Coquitlam-to-Squamish gas pipeline project advances

Gas pipeline could mean $3 million for City of Coquitlam

While there are still a few hurdles to clear, the Eagle Mountain gas pipeline project took a step closer to becoming a reality, following recent approval from BC’s Environmental Assessment Office.

The revised project, which also won approval from Skwxwú7mesh Úxwumixw (Squamish Nation), involves adding 47 kilometres of gas pipeline from Westwood Plateau to the planned Woodfibre LNG project outside Squamish.

image supplied FortisBC

The plan also involves building a three-kilometre section of 24-inch pipeline alongside the old natural gas pipeline. While the old pipeline is within the Coquitlam River Watershed, the new line is located outside the watershed in order to “minimize environmental impact,” according to a release from FortisBC.

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Power and sound

In order to keep the gas flowing through the pipeline, the plan also involves upgrading the Eagle Mountain compressor units from 20,500 horsepower to 26,000 horsepower. The change is expected to result in a “minor increase in noise,” according to FortisBC communications advisor Alex Munro.

A company spokesperson previously said the maximum volume of the compressors would rise from 41 to 43 decibels.

“We will also be completing a sound level survey within six months of the new station starting operations to ensure noise remains within expected limits,” Munro added, adding that noise levels should be well within B.C. guidelines.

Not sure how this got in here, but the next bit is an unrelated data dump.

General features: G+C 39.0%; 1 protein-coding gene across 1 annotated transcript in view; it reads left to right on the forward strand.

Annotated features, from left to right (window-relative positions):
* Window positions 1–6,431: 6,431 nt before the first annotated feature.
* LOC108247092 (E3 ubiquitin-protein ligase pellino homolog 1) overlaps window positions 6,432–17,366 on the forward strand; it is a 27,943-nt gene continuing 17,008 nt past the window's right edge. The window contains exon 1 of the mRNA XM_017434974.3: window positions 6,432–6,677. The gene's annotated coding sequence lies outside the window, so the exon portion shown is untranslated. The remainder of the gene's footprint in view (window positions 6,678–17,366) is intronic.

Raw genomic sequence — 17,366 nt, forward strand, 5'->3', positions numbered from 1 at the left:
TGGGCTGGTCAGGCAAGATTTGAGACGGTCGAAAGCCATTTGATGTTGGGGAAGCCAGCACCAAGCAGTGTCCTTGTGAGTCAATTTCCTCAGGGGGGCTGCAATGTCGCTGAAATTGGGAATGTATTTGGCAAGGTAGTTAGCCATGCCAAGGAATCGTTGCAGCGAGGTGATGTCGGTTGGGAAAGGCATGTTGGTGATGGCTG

The bigger compressor stations will stay within the current site envelope, Munro added.

Crunch dollars

In recognition of the disturbance the construction could cause around Eagle Mountain Park, FortisBC has pledged to pay $3 million to the City of Coquitlam. That money is earmarked for Coquitlam Crunch improvements.

FortisBC is slated to hold an information session at the Westwood Plateau Golf & Country Club on May 3. Register here.

Tentative schedule

While construction is tentatively slated to begin in 2023, the project still needs to secure project permits, agreements with Indigenous groups as well as approval for workforce lodging. Woodfibre LNG previously pitched an idea that would have housed 400-600 workers on a barge.

Construction was previously slated to begin in mid-2022 and to wrap up in 2025.


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